Mortgage approvals fell and net mortgage lending slowed for the second month running in September, pointing to further weakness in the housing market, Bank of England figures showed on Monday.

However, net unsecured lending to consumers rose to its highest since February, though this will do little to alter the picture of weak consumer demand as Britons feel the pinch from soaring inflation, weak wage growth and darkening economic outlook.

The Bank of England said mortgage approvals numbered 50,967 in September, down from 52,347 in August, and broadly in line with analysts' forecasts for a reading of 50,600. That was still well below the pre-crisis long run average of around 90,000.

Net mortgage lending also weakened, to rise by 0.3 billion pounds in September from 0.5 billion in August, half the amount forecast by analysts.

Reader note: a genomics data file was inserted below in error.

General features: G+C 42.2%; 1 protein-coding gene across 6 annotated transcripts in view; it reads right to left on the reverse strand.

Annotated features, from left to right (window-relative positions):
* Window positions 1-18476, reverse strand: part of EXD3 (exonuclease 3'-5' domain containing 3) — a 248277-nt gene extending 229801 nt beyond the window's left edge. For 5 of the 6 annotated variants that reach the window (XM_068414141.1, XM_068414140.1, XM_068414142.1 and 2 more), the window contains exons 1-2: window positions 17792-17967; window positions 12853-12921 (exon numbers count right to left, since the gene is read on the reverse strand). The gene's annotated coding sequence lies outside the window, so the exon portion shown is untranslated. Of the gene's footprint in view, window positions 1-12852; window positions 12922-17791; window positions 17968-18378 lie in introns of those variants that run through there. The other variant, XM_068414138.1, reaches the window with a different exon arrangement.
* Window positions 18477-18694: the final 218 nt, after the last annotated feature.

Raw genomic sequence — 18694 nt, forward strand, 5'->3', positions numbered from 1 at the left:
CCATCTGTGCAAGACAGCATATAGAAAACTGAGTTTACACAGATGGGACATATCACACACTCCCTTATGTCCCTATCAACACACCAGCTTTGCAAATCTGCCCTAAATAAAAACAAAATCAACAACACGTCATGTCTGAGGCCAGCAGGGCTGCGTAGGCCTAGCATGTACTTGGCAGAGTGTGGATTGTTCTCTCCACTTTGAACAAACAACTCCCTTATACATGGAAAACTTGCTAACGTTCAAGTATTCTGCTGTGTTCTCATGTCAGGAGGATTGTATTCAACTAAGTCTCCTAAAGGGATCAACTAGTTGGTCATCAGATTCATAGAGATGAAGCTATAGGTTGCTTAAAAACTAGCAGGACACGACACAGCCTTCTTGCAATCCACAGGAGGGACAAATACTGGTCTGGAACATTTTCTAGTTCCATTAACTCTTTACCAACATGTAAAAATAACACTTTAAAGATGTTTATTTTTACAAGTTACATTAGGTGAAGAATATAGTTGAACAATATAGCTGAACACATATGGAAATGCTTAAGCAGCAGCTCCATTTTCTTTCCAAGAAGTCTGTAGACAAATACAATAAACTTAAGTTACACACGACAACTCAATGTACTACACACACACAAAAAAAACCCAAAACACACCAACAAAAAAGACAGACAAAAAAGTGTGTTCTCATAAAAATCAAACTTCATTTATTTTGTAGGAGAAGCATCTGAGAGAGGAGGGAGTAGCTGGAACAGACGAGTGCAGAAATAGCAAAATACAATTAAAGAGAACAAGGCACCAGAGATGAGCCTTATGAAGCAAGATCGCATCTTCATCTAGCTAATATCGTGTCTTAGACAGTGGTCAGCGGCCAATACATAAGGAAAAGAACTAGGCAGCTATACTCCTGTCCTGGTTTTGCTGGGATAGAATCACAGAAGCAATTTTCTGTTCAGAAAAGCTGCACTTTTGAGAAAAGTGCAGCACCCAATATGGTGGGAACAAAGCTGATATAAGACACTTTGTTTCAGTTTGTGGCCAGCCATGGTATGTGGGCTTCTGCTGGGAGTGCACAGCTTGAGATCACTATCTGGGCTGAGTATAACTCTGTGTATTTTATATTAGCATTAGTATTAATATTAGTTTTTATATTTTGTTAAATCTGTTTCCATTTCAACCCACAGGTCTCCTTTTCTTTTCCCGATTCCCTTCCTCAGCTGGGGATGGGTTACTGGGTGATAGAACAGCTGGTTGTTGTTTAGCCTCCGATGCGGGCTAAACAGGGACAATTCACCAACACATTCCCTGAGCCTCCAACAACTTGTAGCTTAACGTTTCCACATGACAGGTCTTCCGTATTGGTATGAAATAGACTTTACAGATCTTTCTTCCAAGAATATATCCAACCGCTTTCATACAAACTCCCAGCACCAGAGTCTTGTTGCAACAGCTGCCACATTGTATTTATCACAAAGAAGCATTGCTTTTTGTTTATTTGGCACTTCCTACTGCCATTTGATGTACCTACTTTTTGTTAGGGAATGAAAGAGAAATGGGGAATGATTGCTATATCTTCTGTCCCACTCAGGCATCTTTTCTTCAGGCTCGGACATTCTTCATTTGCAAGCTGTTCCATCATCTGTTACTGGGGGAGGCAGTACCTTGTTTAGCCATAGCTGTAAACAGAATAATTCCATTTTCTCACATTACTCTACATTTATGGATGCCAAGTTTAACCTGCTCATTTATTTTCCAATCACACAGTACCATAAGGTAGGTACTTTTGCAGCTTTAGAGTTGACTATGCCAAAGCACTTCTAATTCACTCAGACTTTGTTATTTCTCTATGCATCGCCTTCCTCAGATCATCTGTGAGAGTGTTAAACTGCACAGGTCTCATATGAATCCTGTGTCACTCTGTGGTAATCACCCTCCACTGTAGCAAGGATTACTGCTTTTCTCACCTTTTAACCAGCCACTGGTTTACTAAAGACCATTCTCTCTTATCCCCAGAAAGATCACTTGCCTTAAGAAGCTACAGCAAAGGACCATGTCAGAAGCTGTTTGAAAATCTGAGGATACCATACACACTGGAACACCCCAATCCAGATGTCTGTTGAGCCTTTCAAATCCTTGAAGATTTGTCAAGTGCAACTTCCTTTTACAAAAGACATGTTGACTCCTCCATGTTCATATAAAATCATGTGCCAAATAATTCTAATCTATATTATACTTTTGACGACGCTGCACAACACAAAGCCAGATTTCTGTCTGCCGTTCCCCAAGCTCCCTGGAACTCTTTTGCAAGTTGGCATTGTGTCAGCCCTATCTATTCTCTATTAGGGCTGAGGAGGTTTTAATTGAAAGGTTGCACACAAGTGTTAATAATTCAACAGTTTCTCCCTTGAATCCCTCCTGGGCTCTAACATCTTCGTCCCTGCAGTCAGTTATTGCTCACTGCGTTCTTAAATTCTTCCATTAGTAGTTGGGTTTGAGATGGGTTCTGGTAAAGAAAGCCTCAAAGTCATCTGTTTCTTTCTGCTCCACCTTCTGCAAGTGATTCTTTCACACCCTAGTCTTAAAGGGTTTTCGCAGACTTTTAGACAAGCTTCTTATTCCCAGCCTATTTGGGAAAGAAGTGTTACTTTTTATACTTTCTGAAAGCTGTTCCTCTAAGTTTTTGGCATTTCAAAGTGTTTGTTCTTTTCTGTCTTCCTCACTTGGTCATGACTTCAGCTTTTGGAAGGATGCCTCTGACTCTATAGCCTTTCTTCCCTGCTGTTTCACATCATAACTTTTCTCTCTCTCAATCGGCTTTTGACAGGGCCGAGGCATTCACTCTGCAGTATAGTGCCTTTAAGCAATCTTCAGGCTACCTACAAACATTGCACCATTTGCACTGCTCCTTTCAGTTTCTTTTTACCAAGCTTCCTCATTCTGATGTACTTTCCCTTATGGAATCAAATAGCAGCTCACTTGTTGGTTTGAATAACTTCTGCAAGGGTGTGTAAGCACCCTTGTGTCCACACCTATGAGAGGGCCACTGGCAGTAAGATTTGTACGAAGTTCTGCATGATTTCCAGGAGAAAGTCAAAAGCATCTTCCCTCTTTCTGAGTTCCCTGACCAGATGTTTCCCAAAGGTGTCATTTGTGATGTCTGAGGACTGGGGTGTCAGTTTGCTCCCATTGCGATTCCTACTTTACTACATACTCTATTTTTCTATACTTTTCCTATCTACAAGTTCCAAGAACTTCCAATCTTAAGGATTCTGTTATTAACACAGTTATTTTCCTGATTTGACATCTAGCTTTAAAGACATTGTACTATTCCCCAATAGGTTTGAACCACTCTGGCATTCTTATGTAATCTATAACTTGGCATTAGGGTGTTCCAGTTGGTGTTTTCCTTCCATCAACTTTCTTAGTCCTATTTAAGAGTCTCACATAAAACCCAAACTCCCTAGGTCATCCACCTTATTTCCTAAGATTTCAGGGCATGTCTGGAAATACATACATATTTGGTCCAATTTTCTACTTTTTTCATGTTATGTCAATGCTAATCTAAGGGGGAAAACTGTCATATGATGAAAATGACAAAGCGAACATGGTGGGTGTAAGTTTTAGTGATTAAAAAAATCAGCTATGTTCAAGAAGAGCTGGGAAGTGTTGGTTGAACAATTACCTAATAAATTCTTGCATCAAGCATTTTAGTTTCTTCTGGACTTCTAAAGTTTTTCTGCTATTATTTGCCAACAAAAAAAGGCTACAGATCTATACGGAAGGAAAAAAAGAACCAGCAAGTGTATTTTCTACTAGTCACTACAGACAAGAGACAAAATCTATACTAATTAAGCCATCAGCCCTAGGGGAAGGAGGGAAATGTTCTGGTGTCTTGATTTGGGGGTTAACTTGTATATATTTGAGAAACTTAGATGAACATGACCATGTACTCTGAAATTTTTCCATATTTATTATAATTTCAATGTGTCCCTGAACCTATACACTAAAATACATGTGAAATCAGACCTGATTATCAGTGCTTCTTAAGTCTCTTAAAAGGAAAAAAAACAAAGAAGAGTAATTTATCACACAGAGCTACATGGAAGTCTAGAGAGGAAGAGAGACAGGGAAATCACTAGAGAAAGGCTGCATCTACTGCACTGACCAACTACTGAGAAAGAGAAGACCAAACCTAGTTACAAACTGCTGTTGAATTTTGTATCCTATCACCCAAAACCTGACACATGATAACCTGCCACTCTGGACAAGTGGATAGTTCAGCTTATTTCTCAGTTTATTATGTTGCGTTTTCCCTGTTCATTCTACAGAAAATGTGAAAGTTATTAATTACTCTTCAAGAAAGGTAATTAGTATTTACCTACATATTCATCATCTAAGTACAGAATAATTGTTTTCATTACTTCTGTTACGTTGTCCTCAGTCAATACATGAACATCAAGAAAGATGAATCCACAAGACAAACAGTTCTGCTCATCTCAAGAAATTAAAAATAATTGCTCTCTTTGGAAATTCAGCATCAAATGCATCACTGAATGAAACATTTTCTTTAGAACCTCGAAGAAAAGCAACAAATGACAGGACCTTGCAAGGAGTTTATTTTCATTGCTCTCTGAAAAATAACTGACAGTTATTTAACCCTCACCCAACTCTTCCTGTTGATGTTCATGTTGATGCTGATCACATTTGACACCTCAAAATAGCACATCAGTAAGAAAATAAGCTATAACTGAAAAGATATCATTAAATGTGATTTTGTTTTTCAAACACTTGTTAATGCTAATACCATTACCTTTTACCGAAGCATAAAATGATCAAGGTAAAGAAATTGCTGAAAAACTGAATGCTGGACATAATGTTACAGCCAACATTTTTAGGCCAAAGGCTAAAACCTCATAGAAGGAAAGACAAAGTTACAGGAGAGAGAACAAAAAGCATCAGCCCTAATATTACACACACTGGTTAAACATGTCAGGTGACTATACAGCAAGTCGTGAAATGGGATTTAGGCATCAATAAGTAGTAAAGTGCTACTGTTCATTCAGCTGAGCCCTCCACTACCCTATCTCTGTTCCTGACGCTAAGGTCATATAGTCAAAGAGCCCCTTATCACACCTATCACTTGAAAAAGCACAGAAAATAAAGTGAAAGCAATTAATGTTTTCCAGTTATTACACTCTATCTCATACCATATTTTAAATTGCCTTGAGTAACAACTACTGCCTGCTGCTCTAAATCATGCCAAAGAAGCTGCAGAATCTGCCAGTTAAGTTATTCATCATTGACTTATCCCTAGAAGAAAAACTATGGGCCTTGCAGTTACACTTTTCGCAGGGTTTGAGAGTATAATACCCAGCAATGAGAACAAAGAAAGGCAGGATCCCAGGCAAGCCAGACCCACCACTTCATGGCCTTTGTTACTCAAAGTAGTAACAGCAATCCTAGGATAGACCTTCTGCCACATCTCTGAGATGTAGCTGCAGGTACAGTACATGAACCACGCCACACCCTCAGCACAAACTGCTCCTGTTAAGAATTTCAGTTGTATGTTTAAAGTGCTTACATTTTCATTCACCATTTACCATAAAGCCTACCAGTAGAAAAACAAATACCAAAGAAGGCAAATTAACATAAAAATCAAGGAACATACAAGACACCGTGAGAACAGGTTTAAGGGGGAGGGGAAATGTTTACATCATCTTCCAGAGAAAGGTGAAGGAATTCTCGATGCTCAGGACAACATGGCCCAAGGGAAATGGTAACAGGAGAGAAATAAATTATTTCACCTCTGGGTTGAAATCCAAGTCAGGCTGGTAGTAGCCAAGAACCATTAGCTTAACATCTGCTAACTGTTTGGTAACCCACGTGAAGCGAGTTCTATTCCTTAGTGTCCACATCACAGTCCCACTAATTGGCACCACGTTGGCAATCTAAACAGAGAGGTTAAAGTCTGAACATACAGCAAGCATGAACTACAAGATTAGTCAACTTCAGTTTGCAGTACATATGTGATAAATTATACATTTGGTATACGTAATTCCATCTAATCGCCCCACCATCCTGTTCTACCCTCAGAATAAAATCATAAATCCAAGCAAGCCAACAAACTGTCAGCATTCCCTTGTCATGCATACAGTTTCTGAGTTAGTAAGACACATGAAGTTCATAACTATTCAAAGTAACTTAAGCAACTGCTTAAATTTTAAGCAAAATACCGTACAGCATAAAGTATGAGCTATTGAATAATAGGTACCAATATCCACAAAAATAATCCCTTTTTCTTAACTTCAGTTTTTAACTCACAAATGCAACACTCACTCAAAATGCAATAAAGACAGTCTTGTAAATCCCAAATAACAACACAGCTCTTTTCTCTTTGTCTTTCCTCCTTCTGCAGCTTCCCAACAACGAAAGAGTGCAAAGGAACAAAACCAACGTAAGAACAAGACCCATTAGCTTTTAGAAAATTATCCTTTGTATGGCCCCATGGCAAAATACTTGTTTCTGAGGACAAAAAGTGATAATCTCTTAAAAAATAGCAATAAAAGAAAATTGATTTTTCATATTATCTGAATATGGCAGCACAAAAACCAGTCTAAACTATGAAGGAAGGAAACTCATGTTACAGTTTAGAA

Unsecured lending, however, rose by 0.6 billion pounds -- above expectations for a 0.4 billion increase.

Separate figures showed growth in the BoE's preferred money supply gauge -- M4 excluding intermediate other financial corporations -- eased to 0.2 percent on the month from 0.4 percent in August.

Headline M4 broad money supply fell by 0.4 percent on the month for a 1.7 percent annual decline -- the steepest yearly fall since January 2011.

Consumers have been reluctant to take on more credit for major purchases as bank lending conditions are relatively tight and uncertainty over jobs is weighing on sentiment.

However, some economists have suggested that a growing number of people may be forced to resort to borrowing to meet their daily living costs.

Official data last week showed Britons ramped up their savings to their highest rate in a year between April and June, with a saving ratio of 7.4 percent.